The award-winning charity, The Ouse and Adur Rivers Trust, protect and restore the catchment area along these two great rivers, as Ruth Lawrence discovered recently, in conversation with charity director, Peter King
If someone asked you to estimate the length of the River Ouse, what would your answer be? Maybe 35 miles perhaps, roughly the distance from its source in Slaugham to its union with the sea at Newhaven. The Ouse actually consists of 750 miles of streams, rivers and brooks, spreading across the landscape like the trunk, branches and twigs of a tree. The neighbouring River Adur has a catchment area of 500 square kilometres and reaches out across the landscape in a similar manner. Both are an important spawning ground for sea trout, and both are utilised for coarse angling. The Victorians, ever keen to impose their plans on the landscape straightened and deepened the rivers, adding weirs, locks, flood prevention measures, and sections of stillwater along their length.
If you’ve walked, swam, fished or paddled along these rivers, you’ll appreciate how much of their course has been modified in the past. The Ouse and Adur Rivers Trust is the body tasked with restoring and improving many of those Victorian innovations and creating connectivity more akin to the natural flow of these two rivers. Trust director, Peter King, explained to me how the charity aims to encourage a richly diverse riparian environment with the aim to benefit wildlife and people, while creating resilience against drought and flooding. Although this sounds like a titanic job, considering the modest size of the Trust, Peter applauds the efforts of volunteers who have played a crucial role in practical work and citizen science projects.
Trust members can take on a task or a variety of tasks during the week and at weekends or concentrate on the regular monthly practical sessions on the third Sunday of each month. There remain a variety of volunteer roles, all waiting to be filled by enthusiastic people willing to spare anything from an hour to a full working day, to help keep the water flowing and the landscape thriving.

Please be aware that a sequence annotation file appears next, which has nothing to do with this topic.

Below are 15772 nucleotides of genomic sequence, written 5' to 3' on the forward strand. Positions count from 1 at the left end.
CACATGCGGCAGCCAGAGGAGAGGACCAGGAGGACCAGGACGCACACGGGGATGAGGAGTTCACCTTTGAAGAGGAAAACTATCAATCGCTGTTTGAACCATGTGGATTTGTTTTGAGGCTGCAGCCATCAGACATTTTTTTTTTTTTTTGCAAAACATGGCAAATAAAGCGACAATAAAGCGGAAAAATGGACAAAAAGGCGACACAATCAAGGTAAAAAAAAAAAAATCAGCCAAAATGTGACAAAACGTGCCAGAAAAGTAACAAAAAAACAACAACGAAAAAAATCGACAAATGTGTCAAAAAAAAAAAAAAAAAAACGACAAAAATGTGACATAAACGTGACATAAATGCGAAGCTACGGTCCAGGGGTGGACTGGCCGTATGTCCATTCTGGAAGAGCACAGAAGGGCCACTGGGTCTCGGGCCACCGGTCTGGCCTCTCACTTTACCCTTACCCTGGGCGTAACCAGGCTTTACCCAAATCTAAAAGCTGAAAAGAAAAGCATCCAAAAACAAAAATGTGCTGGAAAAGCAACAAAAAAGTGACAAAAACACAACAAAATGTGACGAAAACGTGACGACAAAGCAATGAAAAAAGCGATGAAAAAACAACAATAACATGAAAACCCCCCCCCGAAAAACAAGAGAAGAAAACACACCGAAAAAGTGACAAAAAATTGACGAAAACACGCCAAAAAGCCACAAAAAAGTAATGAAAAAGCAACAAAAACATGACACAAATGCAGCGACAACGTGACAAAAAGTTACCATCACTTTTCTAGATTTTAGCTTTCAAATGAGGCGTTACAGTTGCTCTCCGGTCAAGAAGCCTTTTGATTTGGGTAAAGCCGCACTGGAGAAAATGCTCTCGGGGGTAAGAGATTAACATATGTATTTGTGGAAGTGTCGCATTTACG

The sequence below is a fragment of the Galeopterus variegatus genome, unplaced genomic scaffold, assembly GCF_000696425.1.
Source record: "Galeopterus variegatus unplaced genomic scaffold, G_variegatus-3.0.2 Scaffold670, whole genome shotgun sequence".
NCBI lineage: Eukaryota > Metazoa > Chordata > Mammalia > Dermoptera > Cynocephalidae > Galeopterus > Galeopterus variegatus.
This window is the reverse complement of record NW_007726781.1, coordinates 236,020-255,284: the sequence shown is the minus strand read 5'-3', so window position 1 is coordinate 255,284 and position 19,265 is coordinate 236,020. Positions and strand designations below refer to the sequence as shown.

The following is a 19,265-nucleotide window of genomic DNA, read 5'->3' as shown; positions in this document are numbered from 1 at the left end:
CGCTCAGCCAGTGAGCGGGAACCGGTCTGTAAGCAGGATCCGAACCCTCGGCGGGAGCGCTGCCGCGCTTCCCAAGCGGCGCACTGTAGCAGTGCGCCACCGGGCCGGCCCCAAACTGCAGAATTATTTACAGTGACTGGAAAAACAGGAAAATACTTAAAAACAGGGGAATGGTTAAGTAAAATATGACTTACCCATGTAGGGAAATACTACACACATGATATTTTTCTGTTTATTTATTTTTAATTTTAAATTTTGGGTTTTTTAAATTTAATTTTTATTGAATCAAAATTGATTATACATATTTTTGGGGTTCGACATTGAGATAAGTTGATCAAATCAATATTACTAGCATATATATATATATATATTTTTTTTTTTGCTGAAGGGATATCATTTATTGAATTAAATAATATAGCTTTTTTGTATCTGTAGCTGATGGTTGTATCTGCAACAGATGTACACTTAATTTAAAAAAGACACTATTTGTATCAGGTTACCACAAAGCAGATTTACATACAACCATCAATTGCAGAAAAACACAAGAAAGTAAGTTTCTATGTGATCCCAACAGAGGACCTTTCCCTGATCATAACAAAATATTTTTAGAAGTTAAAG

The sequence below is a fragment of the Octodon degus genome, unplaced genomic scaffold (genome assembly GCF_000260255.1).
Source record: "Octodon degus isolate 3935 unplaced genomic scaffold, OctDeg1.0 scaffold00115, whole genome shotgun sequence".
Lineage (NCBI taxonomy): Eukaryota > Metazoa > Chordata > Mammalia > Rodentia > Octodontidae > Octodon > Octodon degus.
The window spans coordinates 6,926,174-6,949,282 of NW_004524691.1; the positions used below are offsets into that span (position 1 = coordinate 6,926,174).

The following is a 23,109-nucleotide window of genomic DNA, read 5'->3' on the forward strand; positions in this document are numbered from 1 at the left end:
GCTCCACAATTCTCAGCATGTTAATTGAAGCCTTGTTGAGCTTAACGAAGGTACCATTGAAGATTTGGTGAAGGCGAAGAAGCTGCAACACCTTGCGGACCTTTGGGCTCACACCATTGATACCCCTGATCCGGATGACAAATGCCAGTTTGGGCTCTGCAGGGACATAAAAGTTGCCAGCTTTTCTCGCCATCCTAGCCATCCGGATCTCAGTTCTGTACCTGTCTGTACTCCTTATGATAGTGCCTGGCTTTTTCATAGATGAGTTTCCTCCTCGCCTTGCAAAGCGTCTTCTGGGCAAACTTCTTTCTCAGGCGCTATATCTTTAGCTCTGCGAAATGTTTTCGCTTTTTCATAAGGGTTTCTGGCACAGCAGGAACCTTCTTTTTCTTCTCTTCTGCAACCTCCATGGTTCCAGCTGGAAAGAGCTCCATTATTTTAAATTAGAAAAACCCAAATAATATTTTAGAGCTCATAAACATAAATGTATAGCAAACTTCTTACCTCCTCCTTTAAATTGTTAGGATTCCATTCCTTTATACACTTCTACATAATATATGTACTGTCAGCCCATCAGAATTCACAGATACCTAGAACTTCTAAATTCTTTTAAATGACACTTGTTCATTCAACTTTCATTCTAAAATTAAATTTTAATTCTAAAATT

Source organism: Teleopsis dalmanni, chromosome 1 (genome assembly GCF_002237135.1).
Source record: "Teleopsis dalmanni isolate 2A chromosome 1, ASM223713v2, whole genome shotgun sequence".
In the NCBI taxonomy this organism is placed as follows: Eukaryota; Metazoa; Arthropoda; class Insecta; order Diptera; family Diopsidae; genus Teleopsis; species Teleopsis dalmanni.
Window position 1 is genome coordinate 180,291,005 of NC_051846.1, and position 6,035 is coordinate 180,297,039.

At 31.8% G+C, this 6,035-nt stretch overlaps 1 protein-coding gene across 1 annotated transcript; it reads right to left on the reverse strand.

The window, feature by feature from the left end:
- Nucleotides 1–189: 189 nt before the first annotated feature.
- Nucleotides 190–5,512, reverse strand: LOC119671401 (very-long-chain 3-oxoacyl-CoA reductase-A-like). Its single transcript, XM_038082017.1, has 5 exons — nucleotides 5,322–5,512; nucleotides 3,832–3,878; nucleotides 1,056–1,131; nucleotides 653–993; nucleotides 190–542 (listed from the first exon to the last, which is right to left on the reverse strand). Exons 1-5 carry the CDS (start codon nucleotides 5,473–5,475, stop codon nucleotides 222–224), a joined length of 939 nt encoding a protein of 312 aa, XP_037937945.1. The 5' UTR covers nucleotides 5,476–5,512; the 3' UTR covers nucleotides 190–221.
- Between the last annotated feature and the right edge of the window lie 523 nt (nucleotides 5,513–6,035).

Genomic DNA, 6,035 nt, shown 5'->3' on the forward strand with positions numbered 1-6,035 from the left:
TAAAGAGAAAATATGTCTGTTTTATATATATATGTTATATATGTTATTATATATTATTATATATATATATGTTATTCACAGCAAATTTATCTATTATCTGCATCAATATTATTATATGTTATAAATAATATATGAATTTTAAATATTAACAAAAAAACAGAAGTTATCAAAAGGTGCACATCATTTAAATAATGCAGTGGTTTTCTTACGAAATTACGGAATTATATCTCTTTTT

Volunteers build and install berms, which are brushwood bundles woven around sunken posts to create habitat, improve the flow dynamic, and prevent erosion. One of the most popular volunteer jobs is tree planting. What could be more satisfying than planting a sapling, then watching it grow to maturity over the years, providing shade, filtering pollution and reducing flood risk? There are river clean ups, removing the detritus of human activity, clearing plastics and other waste from clogged channels and bankside vegetation, restoring the river to its pristine, natural state. If wildlife is your interest, why not join an invertebrate monitoring group, or help install fish ladders which have helped open up 150km of river to migratory species?
Redundant or broken barriers to flow and movement still exist in the river system and need to be removed or to incorporate a fish passage to keep access clear for the species that rely on them. Peter told me it’s important to improve fish migration up and downstream with the use of fish ladders, by-pass channels, and even barrier removal. Small fish can’t jump over permanent obstructions and winter floods can push them over barriers and downstream. This work by volunteers, coupled with eddy forming berms and the creation of fish refuges, allows fish to rest before continuing on their onward journey.
Peter was quick to reassure me that people can do as much or as little as they wish, there are no long days of hard, compulsory physical toil. A contribution of a single hour will be appreciated, but for those that are feeling inspired it’s possible put in anything up to a full six-hour day. Any necessary training, equipment, guidance and full insurance are provided along with copious tea and biscuits, and delicious cake, thrown in as essential perks of volunteering! All ages, backgrounds and abilities are welcome; the Trust is inclusive, and all help is greatly appreciated.
The Trust is passionate about involving communities with their local river systems. Their ‘Enhancing Places, Inspiring Communities’ project, or EPIC for short, is an urban chalk stream restoration project to realign the Broadwater Brook in Sompting, enabling people to enjoy a river trail and a wildlife viewing hide. Since its inception, well over 2,000 people have attended several events and activities, and more than 1,000 school children have been engaged in the project, which has recorded over 500 species.
Peter maintains volunteers are the lifeblood of the Trust and it is vitally important that local people are involved in the restoration and enjoyment of the rivers that run through their lives. The Ouse and the Adur are intertwined with their communities across Sussex; and for interested readers, there are numerous ways to meet and get involved with like-minded individuals in caring for these dynamic living rivers.